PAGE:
Humans have long sought to add flavour to their food, with high-value spices being one of the main drivers of early international trade. However, the development of industrial food processing in the 19th century led to the growth of the flavour industry, which now supplies both natural and synthesised flavour compounds. While there is no evidence that approved flavourings cause harm at the levels found in food, we have now reached a point where they are used in large quantities in non-food products, such as e-cigarettes and vaping mixes. Previous research has shown that flavour compounds can bind to proteins, focusing on how that affects flavouring. In work recently published in Food Chemistry, researchers from the University of Nottingham investigated, using a model system, whether the flavour compounds we ingest could affect the structure and shape of human proteins. Their results show that the flavouring methyl anthranilate (MA) spontaneously binds to bovine serum albumin (BSA) and sets the foundation for future research on flavour-protein interactions.
The study aimed to investigate the effect of flavour compounds on the shape and structure of endogenous proteins (i.e. proteins that might be found within a consumer), using a simple model system. The researchers chose the widely studied protein bovine BSA and methyl anthranilate (MA), a naturally occurring flavour compound. Producing an intense and fruity grape aroma, MA is widely used in drinks, candies, and vaping mixtures.
The team combined lab techniques - sedimentation velocity, analytical ultracentrifugation, size exclusion chromatography and fluorescence spectroscopy - with Small Angle X-ray Scattering (SAXS) at Diamond's B21 beamline to discover if MA binds to BSA and whether that binding caused changes to the protein's shape or structure.
Dr Vlad Dinu is the lead author on the paper. He said:
Size exclusion chromatography uses a column filled with different sizes of pores to separate macromolecules based on their size. It's a very sensitive technique that enabled us to distinguish between single protein molecules, proteins bound to the flavour compound, and any instances where the proteins had aggregated into dimers or trimers. That meant we could use SAXS to see what was happening to the shape and structure of the proteins. In this case, I dropped off the samples, and the beamline staff conducted the experiments for us, as COVID-19 regulations were in place.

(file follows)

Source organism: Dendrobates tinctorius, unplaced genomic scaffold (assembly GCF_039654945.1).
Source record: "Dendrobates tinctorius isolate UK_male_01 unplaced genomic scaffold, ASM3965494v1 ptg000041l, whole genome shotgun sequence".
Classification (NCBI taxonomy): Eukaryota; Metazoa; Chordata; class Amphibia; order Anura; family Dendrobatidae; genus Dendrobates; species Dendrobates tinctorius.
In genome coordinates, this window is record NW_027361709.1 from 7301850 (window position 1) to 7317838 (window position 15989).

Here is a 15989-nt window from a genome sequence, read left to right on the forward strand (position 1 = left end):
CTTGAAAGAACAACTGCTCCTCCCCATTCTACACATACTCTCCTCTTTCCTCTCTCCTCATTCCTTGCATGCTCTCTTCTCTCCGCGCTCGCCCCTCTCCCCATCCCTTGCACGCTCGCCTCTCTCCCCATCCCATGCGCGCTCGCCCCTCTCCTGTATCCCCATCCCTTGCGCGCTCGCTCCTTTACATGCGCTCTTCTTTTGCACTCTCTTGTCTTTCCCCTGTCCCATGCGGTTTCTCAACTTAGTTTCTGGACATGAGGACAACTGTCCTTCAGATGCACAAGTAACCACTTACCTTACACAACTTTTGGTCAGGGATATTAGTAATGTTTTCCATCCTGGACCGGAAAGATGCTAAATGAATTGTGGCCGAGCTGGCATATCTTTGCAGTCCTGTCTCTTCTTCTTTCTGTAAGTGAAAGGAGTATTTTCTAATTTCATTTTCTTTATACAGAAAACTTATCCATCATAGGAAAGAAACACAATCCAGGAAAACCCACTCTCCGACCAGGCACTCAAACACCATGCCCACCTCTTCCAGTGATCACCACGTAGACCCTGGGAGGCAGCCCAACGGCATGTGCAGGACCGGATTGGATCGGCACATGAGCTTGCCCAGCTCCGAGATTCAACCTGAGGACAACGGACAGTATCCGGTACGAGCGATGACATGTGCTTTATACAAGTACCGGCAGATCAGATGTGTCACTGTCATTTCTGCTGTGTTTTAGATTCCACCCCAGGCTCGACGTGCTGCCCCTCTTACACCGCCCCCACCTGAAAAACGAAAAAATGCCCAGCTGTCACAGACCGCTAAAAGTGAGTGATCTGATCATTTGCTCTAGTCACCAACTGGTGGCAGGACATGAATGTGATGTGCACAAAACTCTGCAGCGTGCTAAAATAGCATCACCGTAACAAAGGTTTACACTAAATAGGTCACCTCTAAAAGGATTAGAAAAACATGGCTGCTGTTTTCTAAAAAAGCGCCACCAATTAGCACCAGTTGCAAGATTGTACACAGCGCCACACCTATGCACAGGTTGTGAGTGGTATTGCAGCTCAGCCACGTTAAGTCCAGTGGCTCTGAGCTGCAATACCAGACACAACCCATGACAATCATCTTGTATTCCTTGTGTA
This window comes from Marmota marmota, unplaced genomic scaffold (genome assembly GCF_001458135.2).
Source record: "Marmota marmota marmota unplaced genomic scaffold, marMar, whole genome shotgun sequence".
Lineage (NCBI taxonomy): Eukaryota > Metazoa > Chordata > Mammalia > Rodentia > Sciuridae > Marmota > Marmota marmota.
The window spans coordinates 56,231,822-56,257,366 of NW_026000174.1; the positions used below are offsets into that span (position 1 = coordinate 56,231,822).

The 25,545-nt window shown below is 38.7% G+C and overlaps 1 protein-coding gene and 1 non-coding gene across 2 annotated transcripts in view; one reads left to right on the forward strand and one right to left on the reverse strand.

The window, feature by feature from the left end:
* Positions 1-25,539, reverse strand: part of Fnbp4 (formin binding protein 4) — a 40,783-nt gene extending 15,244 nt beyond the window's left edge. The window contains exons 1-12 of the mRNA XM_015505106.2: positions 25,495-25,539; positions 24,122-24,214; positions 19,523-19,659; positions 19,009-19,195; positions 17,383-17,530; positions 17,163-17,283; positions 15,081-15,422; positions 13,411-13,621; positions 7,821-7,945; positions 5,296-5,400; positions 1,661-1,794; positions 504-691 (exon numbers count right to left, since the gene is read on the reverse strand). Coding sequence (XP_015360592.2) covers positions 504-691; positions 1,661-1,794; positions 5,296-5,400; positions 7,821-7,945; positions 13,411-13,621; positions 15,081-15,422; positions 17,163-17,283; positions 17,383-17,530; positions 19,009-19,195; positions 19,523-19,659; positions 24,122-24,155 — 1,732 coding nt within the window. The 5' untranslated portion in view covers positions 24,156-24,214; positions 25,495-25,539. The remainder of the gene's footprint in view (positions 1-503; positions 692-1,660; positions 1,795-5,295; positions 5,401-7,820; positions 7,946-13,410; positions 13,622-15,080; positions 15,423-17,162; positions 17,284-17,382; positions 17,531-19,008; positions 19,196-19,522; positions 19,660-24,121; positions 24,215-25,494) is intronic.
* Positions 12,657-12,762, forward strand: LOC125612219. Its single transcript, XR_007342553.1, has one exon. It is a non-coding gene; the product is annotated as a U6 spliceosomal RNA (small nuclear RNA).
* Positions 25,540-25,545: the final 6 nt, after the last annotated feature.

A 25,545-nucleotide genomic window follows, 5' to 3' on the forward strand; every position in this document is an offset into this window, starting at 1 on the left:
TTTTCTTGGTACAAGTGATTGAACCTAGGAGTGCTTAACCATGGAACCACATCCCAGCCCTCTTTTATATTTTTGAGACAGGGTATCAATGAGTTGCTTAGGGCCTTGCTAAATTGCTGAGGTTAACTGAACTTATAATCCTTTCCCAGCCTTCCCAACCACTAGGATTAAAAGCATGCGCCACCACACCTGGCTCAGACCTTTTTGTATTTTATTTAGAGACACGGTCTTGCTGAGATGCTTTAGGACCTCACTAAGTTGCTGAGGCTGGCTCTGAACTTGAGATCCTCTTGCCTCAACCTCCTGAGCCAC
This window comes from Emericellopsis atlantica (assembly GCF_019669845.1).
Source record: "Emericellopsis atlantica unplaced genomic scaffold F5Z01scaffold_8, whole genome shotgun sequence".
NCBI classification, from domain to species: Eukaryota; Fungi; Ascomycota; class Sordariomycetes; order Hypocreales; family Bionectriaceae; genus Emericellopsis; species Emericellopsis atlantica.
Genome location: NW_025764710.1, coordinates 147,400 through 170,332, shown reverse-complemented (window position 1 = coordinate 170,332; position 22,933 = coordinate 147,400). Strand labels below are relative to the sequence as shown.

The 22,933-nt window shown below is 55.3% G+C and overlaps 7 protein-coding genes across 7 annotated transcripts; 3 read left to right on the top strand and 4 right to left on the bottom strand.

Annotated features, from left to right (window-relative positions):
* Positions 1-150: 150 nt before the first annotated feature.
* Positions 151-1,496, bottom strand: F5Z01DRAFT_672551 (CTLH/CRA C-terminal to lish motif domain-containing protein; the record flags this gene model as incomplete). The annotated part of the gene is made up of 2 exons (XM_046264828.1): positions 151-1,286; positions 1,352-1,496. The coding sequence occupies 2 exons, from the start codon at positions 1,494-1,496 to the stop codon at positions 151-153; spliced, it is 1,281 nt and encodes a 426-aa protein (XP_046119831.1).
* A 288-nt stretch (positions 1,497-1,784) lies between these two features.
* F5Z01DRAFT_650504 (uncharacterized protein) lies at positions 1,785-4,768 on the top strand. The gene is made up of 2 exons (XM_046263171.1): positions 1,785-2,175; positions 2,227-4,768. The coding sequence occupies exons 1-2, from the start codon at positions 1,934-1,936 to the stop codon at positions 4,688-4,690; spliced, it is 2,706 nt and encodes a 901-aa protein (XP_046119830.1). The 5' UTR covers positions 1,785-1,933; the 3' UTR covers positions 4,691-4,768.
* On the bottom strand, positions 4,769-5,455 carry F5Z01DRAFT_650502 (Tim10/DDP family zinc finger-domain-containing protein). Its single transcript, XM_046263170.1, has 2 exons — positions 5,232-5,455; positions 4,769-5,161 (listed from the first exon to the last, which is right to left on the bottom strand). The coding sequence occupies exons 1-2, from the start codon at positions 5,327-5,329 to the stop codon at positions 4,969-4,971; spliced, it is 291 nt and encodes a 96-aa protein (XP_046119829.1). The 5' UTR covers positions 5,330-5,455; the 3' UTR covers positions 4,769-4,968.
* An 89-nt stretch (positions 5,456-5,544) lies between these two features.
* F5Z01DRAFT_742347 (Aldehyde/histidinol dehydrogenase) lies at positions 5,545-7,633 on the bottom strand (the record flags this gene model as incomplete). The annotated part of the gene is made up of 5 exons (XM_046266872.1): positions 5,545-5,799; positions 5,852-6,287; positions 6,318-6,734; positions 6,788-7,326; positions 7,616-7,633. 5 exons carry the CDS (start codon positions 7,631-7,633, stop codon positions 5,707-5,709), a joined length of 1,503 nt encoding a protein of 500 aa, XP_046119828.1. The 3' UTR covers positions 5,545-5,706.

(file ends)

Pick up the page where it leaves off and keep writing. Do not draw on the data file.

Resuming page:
Dr Dinu continued;
The results from Diamond were crucial in establishing that MA does bind to BSA. The results from all of the techniques we used agreed that these two molecules can definitely bind together, and that there could be a resulting change in the asymmetry or shape of the protein. We used complementary molecular modelling and dynamics simulations to suggest possible binding sites on the protein, but more work would be needed to confirm that.
We know that flavour compounds bind to proteins in the human body - that's how our flavour and aroma receptors work. When the flavour binds to a flavour receptor, that's how we smell and taste. This study shows that flavour compounds can also affect protein structure, and the next question to answer is whether that affects protein function. Could the flavour compounds we ingest or inhale affect proteins in our respiratory or gastrointestinal systems?
There are over nine thousand aroma compounds, and many more aroma precursors, arising from food processing, digestion, and bacterial activity. We know that some of these volatile compounds can affect bacterial responses in plants, fungi, and animals. However, we know very little about their role in the human gut ecosystem. This work helps to set the foundation for future research on flavour-protein interactions and offers new opportunities for understanding the effects of small compounds on protein structure.
Principal Beamline Scientist for B21, Nathan Cowieson, comments;
The B21 beamline team worked hard throughout the COVID-19 lockdown period scaling up opportunities for automated data collection and remote access and measuring samples relevant to the pandemic, as well as other research areas. Its great to see our work during that period contributing to this kind of innovative discovery. We continue to offer mail-in data collection for liquid samples measured directly or via our inline chromatography system as well as solid or viscous samples.
To find out more about the B21 beamline or discuss potential applications, please contact Principal Beamline Scientist Nathan Cowieson: firstname.lastname@example.org.
Dinu V et al. Flavour compounds affect protein structure: The effect of methyl anthranilate on bovine serum albumin conformation. Food Chemistry 388 (2022): 133013. DOI:10.1016/j.foodchem.2022.133013.
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